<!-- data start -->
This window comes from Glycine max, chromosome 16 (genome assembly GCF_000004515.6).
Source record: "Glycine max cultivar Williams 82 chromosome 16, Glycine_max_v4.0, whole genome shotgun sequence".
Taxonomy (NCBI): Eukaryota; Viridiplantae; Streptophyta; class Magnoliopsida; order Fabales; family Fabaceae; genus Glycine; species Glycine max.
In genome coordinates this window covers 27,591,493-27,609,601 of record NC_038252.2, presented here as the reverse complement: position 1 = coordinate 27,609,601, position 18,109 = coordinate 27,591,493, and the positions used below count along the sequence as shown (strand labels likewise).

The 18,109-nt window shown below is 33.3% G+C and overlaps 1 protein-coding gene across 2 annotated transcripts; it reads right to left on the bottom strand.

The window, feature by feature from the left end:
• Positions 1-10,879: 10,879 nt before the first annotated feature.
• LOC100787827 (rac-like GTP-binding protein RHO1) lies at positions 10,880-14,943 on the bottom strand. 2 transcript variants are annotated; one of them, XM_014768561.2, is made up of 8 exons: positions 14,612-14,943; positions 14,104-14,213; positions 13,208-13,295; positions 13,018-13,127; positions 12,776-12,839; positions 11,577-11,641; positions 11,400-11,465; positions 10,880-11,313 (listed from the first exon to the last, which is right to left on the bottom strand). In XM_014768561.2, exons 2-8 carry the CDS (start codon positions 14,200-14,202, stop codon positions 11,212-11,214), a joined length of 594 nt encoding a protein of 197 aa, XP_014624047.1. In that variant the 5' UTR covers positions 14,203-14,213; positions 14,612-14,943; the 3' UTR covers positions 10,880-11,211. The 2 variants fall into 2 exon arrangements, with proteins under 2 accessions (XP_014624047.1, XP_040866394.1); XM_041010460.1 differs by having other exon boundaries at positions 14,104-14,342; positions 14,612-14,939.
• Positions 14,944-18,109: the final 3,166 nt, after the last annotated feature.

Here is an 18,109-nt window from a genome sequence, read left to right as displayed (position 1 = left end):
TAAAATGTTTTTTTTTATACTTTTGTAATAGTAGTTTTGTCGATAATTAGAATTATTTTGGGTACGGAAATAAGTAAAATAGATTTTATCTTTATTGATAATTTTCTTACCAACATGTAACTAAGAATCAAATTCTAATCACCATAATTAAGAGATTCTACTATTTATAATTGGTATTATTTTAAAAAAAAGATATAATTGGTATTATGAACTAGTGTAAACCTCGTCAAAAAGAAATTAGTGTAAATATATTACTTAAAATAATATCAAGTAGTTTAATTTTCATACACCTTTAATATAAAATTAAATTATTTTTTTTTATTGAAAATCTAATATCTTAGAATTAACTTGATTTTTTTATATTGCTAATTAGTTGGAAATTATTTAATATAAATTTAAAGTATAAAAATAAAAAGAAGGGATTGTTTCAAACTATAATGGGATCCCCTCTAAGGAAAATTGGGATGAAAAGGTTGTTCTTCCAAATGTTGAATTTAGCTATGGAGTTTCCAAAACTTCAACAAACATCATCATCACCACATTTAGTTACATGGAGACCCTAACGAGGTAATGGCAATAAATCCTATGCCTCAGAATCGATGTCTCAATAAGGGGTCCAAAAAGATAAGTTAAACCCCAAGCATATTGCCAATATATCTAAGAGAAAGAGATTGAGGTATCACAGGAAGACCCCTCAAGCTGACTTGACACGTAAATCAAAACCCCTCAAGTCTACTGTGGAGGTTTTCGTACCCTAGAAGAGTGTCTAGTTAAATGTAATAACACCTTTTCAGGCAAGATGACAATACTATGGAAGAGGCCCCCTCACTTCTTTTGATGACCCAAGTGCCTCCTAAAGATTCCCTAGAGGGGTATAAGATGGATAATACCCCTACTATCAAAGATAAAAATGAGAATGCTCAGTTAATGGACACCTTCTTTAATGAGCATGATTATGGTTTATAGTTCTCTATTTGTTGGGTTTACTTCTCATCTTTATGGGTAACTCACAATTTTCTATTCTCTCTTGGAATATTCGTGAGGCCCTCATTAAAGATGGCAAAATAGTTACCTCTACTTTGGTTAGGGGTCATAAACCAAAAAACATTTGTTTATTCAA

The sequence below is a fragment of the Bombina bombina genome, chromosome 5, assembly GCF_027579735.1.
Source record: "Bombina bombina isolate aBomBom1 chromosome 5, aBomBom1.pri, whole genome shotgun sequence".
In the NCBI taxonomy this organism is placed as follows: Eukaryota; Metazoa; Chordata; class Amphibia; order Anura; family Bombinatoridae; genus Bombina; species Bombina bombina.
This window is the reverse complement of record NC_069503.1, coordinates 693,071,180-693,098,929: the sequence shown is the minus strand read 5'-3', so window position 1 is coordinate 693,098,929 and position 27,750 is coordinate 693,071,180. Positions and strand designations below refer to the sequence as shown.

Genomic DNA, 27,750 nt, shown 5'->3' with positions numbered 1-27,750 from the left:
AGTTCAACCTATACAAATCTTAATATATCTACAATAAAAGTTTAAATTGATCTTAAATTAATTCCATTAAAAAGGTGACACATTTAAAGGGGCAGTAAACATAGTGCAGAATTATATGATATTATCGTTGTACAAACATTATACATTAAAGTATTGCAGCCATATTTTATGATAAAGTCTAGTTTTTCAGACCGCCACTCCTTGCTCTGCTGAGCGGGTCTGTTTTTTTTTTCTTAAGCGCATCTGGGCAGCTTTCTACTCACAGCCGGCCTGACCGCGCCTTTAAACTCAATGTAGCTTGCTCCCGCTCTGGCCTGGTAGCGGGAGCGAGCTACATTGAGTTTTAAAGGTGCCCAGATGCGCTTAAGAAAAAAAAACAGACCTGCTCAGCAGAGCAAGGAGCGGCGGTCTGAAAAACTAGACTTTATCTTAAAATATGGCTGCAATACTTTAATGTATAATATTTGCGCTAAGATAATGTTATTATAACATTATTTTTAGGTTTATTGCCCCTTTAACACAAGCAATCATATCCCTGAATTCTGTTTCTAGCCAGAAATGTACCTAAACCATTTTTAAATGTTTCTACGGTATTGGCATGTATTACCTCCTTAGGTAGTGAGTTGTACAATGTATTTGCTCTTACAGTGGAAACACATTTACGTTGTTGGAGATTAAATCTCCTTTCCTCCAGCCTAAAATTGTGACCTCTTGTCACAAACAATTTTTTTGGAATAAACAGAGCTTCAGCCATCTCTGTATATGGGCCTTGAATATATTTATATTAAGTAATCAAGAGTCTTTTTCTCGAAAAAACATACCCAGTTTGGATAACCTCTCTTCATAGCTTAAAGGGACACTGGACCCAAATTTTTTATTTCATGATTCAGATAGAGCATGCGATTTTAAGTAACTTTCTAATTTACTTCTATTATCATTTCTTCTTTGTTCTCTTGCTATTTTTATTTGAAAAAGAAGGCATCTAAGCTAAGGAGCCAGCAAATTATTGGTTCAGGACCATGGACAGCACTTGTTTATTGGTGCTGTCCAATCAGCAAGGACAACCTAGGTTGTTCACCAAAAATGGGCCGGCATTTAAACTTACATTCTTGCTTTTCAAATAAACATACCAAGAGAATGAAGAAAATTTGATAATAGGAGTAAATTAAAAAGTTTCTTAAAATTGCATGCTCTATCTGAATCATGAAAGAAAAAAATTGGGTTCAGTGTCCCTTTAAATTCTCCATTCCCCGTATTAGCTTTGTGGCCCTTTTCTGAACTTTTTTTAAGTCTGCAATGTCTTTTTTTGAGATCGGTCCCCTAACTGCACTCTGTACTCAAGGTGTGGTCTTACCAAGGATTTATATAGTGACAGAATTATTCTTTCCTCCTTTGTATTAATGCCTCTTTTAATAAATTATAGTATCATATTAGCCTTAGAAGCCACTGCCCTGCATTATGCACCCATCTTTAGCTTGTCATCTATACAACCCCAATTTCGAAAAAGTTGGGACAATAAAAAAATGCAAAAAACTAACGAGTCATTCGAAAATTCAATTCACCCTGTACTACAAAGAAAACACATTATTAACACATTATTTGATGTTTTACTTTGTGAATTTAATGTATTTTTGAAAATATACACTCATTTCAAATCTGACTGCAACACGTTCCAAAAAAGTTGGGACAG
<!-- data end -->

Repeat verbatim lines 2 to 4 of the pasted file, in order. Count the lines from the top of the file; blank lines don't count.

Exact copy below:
Source record: "Glycine max cultivar Williams 82 chromosome 16, Glycine_max_v4.0, whole genome shotgun sequence".
Taxonomy (NCBI): Eukaryota; Viridiplantae; Streptophyta; class Magnoliopsida; order Fabales; family Fabaceae; genus Glycine; species Glycine max.
In genome coordinates this window covers 27,591,493-27,609,601 of record NC_038252.2, presented here as the reverse complement: position 1 = coordinate 27,609,601, position 18,109 = coordinate 27,591,493, and the positions used below count along the sequence as shown (strand labels likewise).